Jhumpa Lahiri and Me

Jhumpa Lahiri and Me

Like many Indian American fiction writers working in the shadow of Jhumpa Lahiri, I had to learn that my stories could be different — in part because America was different, too.

By Vauhini Vara

I graduated from high school in 2000, the year Jhumpa Lahiri won a Pulitzer Prize for her first book, “Interpreter of Maladies,” a collection of stories about well-off Indian immigrants and their children. I loved it. It was the first time I’d read fiction that bore some resemblance to my own privileged, suburban, Indian American life.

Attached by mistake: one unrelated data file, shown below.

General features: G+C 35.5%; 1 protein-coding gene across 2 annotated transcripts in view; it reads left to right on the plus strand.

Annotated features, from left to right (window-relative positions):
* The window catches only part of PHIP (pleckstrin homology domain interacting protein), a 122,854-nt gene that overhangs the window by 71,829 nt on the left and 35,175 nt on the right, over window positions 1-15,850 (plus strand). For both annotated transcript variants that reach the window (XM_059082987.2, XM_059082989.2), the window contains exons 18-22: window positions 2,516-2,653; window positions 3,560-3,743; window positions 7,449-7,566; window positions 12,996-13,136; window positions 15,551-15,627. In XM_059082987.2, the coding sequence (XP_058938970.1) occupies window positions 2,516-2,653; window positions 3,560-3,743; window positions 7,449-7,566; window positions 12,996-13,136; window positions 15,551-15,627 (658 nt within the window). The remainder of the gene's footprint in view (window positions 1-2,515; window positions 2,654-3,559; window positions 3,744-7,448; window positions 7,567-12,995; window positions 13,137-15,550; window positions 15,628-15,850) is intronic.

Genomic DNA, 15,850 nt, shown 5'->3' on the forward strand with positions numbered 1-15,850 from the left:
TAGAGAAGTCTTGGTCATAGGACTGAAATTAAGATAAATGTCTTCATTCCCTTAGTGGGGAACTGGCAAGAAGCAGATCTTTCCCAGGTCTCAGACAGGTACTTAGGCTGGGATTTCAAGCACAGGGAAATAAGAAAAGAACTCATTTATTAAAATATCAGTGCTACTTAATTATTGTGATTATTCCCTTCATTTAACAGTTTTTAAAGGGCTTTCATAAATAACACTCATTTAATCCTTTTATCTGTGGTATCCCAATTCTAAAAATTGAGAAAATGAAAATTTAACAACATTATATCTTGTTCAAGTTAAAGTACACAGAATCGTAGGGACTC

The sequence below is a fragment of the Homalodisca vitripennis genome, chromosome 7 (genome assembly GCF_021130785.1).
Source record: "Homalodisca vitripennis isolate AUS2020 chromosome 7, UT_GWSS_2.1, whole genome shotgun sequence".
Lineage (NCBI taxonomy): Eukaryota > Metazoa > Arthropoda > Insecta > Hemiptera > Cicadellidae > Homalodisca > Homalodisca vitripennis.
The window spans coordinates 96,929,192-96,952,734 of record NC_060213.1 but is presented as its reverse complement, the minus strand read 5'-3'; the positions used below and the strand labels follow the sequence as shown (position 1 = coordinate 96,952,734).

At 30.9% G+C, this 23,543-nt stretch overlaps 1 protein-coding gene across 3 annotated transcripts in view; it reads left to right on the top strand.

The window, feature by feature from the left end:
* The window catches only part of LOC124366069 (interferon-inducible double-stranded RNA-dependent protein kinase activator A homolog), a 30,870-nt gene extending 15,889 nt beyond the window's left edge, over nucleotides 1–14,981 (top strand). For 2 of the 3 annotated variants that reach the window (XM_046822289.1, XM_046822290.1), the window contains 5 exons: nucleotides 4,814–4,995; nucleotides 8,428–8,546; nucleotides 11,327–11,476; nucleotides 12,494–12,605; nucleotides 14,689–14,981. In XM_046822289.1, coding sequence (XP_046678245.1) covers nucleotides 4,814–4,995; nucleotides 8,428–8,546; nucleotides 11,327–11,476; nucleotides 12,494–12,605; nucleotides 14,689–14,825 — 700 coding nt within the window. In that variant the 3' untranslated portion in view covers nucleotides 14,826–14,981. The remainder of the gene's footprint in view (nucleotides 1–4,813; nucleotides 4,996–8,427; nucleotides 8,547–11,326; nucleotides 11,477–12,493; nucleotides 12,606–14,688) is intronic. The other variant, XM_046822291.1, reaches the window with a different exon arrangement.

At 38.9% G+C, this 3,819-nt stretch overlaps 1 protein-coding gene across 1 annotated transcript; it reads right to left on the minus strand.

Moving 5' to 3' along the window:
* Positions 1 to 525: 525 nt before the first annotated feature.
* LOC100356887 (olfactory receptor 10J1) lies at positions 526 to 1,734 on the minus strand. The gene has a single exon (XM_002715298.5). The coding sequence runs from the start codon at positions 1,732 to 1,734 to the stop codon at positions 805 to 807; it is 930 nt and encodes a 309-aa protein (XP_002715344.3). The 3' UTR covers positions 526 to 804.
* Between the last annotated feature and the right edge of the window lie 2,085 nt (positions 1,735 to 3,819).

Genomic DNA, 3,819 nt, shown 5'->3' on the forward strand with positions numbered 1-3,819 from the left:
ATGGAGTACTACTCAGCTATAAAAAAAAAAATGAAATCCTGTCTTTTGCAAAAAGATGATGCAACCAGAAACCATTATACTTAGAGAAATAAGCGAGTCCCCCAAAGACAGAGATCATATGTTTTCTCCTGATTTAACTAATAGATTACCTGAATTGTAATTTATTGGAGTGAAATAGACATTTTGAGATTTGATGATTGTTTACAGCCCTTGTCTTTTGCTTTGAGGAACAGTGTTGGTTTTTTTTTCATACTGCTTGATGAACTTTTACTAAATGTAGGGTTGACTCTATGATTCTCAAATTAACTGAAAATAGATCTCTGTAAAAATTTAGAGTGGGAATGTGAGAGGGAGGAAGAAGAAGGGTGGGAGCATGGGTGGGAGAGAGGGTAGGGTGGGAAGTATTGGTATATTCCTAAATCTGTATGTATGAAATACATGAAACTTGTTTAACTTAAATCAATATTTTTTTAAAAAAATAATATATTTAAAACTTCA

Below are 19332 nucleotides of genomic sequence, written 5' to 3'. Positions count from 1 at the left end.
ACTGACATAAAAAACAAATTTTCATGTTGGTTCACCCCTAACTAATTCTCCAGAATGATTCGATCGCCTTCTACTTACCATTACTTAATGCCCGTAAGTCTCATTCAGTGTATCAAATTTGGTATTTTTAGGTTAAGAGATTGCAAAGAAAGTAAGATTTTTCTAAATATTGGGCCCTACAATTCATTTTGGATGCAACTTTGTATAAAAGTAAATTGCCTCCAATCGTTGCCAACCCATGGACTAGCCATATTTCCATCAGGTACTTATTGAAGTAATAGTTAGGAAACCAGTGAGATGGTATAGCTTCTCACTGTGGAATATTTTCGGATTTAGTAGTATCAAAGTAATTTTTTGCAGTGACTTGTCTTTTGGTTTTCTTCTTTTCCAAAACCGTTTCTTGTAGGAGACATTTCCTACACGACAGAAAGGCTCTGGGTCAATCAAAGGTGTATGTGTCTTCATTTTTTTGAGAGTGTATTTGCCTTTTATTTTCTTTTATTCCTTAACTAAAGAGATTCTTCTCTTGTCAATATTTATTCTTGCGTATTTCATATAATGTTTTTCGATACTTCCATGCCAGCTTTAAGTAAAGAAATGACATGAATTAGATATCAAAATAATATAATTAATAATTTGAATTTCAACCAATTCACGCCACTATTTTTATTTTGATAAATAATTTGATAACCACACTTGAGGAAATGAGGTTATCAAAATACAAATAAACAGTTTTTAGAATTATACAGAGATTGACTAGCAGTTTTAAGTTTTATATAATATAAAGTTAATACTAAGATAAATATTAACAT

That wasn’t my only reservation. I noticed that critics and friends seemed to judge Saunders, Williams, Moore and Johnson for their prose alone, while knowing little, if anything, about their backgrounds. With Lahiri, her ethnicity seemed always at the forefront. On NPR, an interviewer described a sad Indian woman in one of her stories, then asked Lahiri, “Is that your mom?” Everything I read about her seemed to be about her background — the Indianness of it all — rather than her writing.

I’m not the only writer of my generation who has bristled at Lahiri’s version of Indian American experience.”

Read the rest @ https://www.nytimes.com/2023/09/18/books/review/jhumpa-lahiri-and-me.html


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